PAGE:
A Kid's Right & The United States
A lot of times this idea of "rights"
can be taken a bit too far. People can find support for anything
they want in the Constitution. Is there really any basis to the
claim we make on our Goal page that:
A child has a right to
be with their parents, a parent has a right to be with their
child. It is a substantial right protected by the U.S.
presumption requires proof beyond a reasonable doubt
presented to a jury of your peers. This right should not be
challenged by 51% of the "evidence", or just the
testimony of a few "experts".
For those of you who think this is hopeless, the
Supreme Court would never rule that way, there is TOO much case
law to the contrary. Just keep in mind that things do change, and
just because a lot of people think something is write doesn't
necessarily make it right. If you want to read something
"shocking", read the text from the Supreme Court decision that affirmed racial
separation, Plessey v. Ferguson (1896).
What we Seem to Accept:
That I can be a loving parent, and be loved
by my children; however, if my spouse is unhappy with me I
can be pulled into Court, a "preliminary" decision
can take me away from my children and the final outcome will
be left into the hands of a couple of lawyers, the Judge, and
a few experts -- and heaven help me if any of these people
just happen to form a bias against me. I don't have an
effective right to a jury, and a standard of proof
"beyond a reasonable doubt". I may not even have a
lawyer -- but that is the way it is.
Oh, and of course, the same few people can
find that it is in "the best interests of the
child" to be separated from a loving parent.
What the Declaration of Independence
We hold these truths to
be self-evident, that all men are created equal, that they
are endowed by their Creator with certain unalienable rights,
that among these are life, liberty, and the pursuit of
Do you think a child has a right to
contact with both parents. That a parent has a right to
contact with their child ... and the happiness that brings.
What the Constitution Says:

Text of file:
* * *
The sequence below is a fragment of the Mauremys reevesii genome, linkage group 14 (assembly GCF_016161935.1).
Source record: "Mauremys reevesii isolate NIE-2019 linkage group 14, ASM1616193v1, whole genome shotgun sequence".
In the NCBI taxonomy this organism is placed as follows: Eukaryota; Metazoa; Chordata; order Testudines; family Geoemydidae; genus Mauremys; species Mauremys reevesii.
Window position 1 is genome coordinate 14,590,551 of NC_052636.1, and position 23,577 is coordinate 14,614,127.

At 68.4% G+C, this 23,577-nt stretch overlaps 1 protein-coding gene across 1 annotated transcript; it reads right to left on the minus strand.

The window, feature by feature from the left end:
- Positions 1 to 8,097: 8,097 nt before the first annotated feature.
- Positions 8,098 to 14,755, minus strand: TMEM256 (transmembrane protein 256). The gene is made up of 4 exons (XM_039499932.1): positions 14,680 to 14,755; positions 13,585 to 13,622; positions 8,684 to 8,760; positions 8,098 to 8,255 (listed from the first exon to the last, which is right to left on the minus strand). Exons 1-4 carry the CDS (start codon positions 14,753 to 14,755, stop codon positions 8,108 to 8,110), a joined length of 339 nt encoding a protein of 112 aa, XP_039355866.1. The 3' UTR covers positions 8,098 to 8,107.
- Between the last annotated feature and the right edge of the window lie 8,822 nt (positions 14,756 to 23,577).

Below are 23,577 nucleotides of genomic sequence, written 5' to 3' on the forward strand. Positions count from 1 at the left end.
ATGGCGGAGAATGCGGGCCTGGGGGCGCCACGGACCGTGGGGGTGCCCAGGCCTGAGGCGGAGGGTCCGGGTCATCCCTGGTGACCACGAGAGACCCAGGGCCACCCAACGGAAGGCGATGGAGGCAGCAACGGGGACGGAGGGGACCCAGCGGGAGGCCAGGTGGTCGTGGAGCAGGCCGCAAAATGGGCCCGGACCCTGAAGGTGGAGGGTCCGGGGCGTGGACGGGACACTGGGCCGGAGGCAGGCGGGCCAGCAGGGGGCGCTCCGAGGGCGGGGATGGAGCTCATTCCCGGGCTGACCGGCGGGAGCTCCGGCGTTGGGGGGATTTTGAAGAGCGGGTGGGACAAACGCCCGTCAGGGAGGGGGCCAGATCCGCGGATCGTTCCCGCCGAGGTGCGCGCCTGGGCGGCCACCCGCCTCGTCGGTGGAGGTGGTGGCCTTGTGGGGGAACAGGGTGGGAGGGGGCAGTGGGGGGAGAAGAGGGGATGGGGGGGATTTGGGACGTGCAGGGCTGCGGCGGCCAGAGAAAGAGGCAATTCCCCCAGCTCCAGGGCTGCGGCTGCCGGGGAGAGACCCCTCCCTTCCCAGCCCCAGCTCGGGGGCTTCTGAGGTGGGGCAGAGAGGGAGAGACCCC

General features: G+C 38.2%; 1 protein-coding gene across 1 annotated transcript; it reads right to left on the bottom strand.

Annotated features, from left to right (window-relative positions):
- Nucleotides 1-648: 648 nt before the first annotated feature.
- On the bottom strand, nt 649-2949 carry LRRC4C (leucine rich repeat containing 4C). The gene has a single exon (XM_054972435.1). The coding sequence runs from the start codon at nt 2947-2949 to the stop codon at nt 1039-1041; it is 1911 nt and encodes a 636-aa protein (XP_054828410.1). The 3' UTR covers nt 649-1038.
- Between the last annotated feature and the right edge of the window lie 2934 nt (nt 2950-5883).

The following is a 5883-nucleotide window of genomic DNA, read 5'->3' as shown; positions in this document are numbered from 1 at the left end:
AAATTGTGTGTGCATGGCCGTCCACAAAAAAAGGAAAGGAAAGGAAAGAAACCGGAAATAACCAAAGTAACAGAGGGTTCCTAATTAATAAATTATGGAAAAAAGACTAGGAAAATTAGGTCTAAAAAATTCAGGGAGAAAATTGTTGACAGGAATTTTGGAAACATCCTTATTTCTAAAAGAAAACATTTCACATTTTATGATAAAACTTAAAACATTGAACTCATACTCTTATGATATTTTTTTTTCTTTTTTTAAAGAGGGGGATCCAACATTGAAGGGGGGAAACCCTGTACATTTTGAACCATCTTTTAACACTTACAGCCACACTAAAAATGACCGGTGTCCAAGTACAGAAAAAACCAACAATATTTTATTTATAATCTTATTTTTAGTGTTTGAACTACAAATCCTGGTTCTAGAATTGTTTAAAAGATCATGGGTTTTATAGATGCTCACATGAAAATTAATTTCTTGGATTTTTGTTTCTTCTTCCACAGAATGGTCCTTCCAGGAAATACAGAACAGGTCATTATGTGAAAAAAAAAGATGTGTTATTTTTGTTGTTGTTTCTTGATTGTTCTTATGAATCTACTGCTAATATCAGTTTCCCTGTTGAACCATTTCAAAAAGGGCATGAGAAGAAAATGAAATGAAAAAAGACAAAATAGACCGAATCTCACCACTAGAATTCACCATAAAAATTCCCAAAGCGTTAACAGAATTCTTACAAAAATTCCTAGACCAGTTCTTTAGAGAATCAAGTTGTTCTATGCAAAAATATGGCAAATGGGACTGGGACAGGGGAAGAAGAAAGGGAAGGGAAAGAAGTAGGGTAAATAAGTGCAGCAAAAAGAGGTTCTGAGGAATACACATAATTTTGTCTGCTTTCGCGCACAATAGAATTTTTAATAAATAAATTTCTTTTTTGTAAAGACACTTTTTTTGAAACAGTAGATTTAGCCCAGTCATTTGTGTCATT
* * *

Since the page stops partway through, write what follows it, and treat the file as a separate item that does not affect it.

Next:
6th Amendment: In all criminal
prosecutions, the accused shall enjoy the right to a speedy
and public trial, by an impartial jury of the State and
to be confronted with the witnesses against
him; to have compulsory process for obtaining witnesses in
his favor, and to have the Assistance of Counsel for his
7th Amendment: In suits at common law,
where the value in controversy shall exceed 20 dollars, the
right of trial by jury shall be preserved, and no fact tried
by jury, shall be otherwise re-examined in any Court of the
United States, than according to the rules of common law.
Have we forgotten that Trial by Jury was installed
inorder to prevent "Trial be Judge" or "Trial
by Experts". That a few people couldn't just get
together and decide you are "guilty". For people
who have been through the "fantasy land" of Family
Law, do you wonder how much of it would make sense to a Jury
of regular people. How much of it made sense to you?
Don't you think these Family Law decisions are as
serious, if not more so, than a criminal case in which a
person my be thrown in jail for just a few days. Does a
childhood of separation from parent and child call for a
little more than 51% of the evidence.
In a system which gives credence to just allegations,
won't the allegations become even bolder?
9th Amendment:: The enumeration in the
Constitution, of certain rights, shall not be construed to
deny or disparage others retained by the people.
14th Amendment: :
nor shall any
State deprive any person of life, liberty, or property,
without due process of law; nor deny to any person within its
jurisdiction the equal protection of the laws.
What some Prior Decisions have said:
- Meyer v. Nebraska (1923) - Court held void a Nebraska
statute prohibiting the teaching of modern foreign
languages in elementary schools. Justice McReynolds said,
"The liberty guaranteed by the Fourteenth Amendment
included the right to bring up one's children according
to the dictates of individual conscience."
- Pierce v. Society of Sisters (1925) - Court struck down a
law requiring children to attend public schools. Again
Justice McReynolds, "The statute ... violated the
rights of parents to educate their children as they saw
- Reitman v. Mulkey (1967) - Court upheld that California's
Proposition 14 was a violation of the 14th amendments
guarantee of equal protection. Justice White pointed out
the State had, "expressly authorized and
constitutionalized the right to discriminate."